Dealing with Grief from the Loss of Online Friends
During the 12 years since my lung cancer diagnosis, I have met some truly amazing people. Lung cancer survivors, patients and advocates have an immediate special bond. It may be due to shared treatment experience or the collective stigma we all have in common. It may also be due to the fact that we know our time may be cut short. After all, we understand the grim statistics.
Strong Bonds Are Formed
Beyond that initial bond, these relationships grow over time, naturally, as in other relationships. For example, year after year, many survivors, patients and advocates gather near Washington, DC. We laugh, we cry and we mourn. We laugh because our hearts are filled with joy and happiness at seeing each other again face-to-face. We cry because some of our friends are undergoing difficult health challenges and grueling treatments. We mourn because some of our favorite people are no longer with us and we miss them terribly.
Many patients are unable to travel due to health or finances. That does not mean we cannot develop and cultivate meaningful relationships within the lung cancer community. In addition to face-to-face get-togethers, lung cancer survivors and advocates grow close through social media. Strong bonds can be formed among these folks who have so much in common. Oftentimes people passionately advocate for their online lung cancer friends and fellow comrades.
Some lung cancer patients blog about their journey—encouraging others, sharing information or just venting their frustrations. Some serve as spiritual leaders providing an environment of caring, encouragement, faith and hope for a better life—if not in this world, then in the one to come.
All Help Us Realize That We Are Not Alone
Whether we know our lung cancer comrades from face-to-face encounters or only online, when we lose one of our community members, the result is the same: grief, deep and genuine.
But how does the online lung cancer community handle grief when one of our own passes? How do we handle these losses which, sadly, are far too many?
In a way, we are family. We also provide comfort to each other. But how does someone comfort another they knew only online? How can we comfort and support each other while remembering and honoring our lost friends? Like you, I struggle with this. Do we express our condolences the same as we do for others in our life? Flowers? Sympathy card? Memorial donation? Perhaps. We cannot attend every funeral. There are simply far too many. Here are a few suggestions. If one does not apply to you, try another. Hopefully, something will help provide a little balm to comfort those who mourn.
- Acknowledge your grief. There are no shortcuts in grieving. Allow expression of your grief. Create a space where you are comfortable expressing your feelings. If you can, set apart some time to be alone whether it is to cry or think about that person’s life and what they meant to you.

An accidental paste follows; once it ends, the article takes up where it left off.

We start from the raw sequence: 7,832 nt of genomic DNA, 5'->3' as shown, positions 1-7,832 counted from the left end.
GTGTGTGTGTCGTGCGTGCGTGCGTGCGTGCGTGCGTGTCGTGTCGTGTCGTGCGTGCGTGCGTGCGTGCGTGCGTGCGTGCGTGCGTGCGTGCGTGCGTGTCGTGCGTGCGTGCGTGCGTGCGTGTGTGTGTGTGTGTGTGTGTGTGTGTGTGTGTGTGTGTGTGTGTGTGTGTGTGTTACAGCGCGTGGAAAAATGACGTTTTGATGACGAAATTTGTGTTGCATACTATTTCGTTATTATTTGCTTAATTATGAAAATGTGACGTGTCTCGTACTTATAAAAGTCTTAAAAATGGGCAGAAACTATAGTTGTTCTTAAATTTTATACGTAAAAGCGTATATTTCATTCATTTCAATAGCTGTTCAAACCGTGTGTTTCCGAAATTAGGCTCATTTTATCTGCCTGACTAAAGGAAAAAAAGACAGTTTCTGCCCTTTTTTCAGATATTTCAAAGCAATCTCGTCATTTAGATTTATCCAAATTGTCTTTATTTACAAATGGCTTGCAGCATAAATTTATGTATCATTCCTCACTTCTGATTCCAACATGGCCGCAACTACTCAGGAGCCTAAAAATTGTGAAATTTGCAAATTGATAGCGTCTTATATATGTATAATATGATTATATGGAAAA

- Is it possible or practical for you to attend your friend’s funeral? If so, then do it! If not, consider sending flowers. If nothing else, send a card. Write a meaningful message in the card, stating how you knew the person and what their life meant to you. These cards will be read and reread, providing comfort to family members.
- Share your grief with others in your life. Some people have a tendency to keep their online life separate from their “regular” life. But when someone you knew and care about online is going through difficulties or pass away, it’s important you share that information with the people in your “regular” life. It will help them understand why you suddenly become sad or disinterested in planned activities.
- Light a candle; drink a glass of wine in their memory.
- If you believe in the power of prayer, whisper a prayer for their family.
- Think about how you can take action in memory of your friend. Maybe you can write a blog or create a poem in memory of this person.
- Many obituaries include a charity to make a donation in memory of someone. Understand that when you do that, the charity notifies the family about your donation in their loved one’s name. Doing something positive like this will provide comfort to others and support a cause your friend believed in.
- Some of our losses are harder than others. If you find yourself unable to cope with the loss, please seek professional help. I am not ashamed to acknowledge that I have had to do this.
Death is inevitable for us all. However, within the lung cancer community, we encounter it far too often. How we respond to the death of those we care about online demonstrates the strength of our bond and, yes, our love for each other. The next time you learn about one of our online friends departing this world, grab a box of tissues and find a secluded place. But you will not be alone. We are grieving with you.
- Coping with Grief
- What Is Normal Grieving, and What Are the Stages of Grief?
- Coping with Loss: Bereavement and Grief
- Grief: Coping with the loss of your loved one
You can share memories or stories with the community in our Memory Wall here.